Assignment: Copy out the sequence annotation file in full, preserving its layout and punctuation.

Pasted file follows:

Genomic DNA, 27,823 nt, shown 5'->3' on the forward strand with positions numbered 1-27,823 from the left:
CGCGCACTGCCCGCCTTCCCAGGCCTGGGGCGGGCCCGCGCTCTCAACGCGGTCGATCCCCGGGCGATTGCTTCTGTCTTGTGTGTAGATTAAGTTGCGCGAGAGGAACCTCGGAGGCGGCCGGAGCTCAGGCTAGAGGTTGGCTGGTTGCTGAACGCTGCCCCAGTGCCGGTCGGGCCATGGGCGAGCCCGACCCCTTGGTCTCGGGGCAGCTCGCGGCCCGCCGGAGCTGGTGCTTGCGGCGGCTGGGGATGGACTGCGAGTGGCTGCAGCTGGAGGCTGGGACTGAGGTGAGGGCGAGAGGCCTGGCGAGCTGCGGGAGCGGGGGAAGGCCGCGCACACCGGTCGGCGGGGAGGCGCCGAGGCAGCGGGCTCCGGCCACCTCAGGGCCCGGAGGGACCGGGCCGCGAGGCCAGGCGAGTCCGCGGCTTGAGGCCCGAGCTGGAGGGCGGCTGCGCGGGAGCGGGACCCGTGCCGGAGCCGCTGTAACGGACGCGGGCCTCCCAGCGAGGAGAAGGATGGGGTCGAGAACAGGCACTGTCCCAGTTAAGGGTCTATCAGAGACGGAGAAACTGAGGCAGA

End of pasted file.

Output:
Genomic DNA, 27,823 nt, shown 5'->3' on the forward strand with positions numbered 1-27,823 from the left:
CGCGCACTGCCCGCCTTCCCAGGCCTGGGGCGGGCCCGCGCTCTCAACGCGGTCGATCCCCGGGCGATTGCTTCTGTCTTGTGTGTAGATTAAGTTGCGCGAGAGGAACCTCGGAGGCGGCCGGAGCTCAGGCTAGAGGTTGGCTGGTTGCTGAACGCTGCCCCAGTGCCGGTCGGGCCATGGGCGAGCCCGACCCCTTGGTCTCGGGGCAGCTCGCGGCCCGCCGGAGCTGGTGCTTGCGGCGGCTGGGGATGGACTGCGAGTGGCTGCAGCTGGAGGCTGGGACTGAGGTGAGGGCGAGAGGCCTGGCGAGCTGCGGGAGCGGGGGAAGGCCGCGCACACCGGTCGGCGGGGAGGCGCCGAGGCAGCGGGCTCCGGCCACCTCAGGGCCCGGAGGGACCGGGCCGCGAGGCCAGGCGAGTCCGCGGCTTGAGGCCCGAGCTGGAGGGCGGCTGCGCGGGAGCGGGACCCGTGCCGGAGCCGCTGTAACGGACGCGGGCCTCCCAGCGAGGAGAAGGATGGGGTCGAGAACAGGCACTGTCCCAGTTAAGGGTCTATCAGAGACGGAGAAACTGAGGCAGA